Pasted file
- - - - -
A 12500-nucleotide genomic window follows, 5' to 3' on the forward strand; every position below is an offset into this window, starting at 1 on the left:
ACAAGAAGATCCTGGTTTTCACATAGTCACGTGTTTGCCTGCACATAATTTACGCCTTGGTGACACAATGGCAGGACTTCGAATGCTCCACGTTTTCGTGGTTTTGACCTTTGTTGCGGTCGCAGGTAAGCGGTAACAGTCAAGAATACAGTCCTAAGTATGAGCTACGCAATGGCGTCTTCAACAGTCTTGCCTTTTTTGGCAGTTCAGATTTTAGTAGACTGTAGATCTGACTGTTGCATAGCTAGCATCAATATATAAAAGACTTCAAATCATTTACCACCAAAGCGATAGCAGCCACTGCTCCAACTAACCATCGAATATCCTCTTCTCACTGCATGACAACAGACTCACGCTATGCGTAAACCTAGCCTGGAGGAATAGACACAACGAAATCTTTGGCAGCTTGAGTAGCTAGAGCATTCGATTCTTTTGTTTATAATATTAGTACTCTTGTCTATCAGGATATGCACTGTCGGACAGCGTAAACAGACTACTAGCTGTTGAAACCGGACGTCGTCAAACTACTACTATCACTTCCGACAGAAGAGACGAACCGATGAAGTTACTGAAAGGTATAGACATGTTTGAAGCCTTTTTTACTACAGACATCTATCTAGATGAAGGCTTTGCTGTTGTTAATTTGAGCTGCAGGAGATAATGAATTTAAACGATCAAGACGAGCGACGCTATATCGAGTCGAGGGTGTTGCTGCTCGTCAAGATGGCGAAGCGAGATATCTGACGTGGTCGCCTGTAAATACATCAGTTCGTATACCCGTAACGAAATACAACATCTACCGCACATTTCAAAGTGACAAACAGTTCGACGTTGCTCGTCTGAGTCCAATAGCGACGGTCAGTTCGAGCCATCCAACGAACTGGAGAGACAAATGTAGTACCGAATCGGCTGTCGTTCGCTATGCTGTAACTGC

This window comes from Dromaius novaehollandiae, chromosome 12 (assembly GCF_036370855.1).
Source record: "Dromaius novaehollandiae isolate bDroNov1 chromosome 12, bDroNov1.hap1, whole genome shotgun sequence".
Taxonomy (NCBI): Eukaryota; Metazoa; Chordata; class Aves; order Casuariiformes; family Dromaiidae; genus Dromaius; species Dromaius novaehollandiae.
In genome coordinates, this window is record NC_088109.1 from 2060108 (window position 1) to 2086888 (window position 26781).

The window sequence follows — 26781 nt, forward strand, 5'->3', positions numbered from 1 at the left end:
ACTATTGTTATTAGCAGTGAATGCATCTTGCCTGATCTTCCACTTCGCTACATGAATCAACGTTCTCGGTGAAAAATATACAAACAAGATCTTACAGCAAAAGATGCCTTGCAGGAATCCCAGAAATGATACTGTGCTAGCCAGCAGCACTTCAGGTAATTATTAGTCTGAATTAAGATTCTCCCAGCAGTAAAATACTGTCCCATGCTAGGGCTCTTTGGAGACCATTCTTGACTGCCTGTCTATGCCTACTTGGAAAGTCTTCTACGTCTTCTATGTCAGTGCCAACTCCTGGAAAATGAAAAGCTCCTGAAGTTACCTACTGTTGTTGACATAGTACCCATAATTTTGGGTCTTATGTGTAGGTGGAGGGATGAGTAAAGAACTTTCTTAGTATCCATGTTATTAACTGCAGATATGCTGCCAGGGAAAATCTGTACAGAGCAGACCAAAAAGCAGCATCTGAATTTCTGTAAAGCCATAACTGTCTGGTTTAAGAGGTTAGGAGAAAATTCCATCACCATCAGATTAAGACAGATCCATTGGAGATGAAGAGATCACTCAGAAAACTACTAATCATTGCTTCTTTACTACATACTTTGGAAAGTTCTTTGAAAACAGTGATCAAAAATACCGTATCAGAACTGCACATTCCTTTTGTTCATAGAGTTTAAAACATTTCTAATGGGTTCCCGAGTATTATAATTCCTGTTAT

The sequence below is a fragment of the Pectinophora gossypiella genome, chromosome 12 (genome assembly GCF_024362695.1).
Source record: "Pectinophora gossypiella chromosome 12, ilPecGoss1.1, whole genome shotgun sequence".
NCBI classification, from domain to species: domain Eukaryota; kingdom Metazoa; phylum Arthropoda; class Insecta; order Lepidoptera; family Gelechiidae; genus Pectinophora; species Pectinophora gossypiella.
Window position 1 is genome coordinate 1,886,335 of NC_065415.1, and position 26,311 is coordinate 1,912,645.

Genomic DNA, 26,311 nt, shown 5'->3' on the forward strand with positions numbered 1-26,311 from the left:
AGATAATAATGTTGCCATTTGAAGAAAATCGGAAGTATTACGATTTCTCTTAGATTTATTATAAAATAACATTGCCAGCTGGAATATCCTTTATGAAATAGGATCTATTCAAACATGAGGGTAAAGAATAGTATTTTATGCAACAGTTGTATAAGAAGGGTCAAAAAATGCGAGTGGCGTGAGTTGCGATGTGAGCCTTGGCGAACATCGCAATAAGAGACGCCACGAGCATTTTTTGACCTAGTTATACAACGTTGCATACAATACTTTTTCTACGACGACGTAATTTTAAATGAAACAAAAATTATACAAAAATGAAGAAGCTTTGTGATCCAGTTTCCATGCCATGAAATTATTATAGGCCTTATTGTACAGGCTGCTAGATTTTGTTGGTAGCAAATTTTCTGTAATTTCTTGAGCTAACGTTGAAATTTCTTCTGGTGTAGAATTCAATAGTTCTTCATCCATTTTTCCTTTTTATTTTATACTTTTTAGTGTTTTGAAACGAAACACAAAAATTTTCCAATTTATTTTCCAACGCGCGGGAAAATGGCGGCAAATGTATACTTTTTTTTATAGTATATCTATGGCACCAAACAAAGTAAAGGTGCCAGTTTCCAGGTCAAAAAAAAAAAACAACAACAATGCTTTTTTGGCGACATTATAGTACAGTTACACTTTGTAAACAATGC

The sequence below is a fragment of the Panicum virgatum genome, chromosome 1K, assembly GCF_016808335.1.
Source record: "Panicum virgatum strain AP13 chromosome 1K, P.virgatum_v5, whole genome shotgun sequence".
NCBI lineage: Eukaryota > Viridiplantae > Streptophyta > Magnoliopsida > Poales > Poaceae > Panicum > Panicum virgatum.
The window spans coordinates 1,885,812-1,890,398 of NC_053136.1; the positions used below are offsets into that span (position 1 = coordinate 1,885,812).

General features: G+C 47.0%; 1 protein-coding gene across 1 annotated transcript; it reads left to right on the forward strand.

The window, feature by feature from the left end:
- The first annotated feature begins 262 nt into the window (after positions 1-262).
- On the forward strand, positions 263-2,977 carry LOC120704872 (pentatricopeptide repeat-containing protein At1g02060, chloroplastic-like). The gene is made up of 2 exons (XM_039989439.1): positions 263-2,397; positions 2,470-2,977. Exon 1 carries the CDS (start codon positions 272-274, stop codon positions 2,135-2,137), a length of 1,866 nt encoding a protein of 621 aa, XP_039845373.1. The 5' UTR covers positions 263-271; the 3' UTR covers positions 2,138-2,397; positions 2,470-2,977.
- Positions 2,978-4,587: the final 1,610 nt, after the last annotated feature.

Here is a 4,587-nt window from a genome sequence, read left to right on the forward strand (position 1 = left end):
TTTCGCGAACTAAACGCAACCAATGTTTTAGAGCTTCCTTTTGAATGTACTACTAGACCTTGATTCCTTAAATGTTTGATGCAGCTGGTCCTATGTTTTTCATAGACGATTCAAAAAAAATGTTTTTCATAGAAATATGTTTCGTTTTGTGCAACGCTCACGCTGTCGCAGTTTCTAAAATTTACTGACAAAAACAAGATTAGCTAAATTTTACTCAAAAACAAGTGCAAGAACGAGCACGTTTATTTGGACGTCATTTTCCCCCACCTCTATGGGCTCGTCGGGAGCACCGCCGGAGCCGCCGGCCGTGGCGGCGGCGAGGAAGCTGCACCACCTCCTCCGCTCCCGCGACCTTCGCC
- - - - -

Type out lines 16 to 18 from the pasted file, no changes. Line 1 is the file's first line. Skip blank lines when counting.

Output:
Source record: "Panicum virgatum strain AP13 chromosome 1K, P.virgatum_v5, whole genome shotgun sequence".
NCBI lineage: Eukaryota > Viridiplantae > Streptophyta > Magnoliopsida > Poales > Poaceae > Panicum > Panicum virgatum.
The window spans coordinates 1,885,812-1,890,398 of NC_053136.1; the positions used below are offsets into that span (position 1 = coordinate 1,885,812).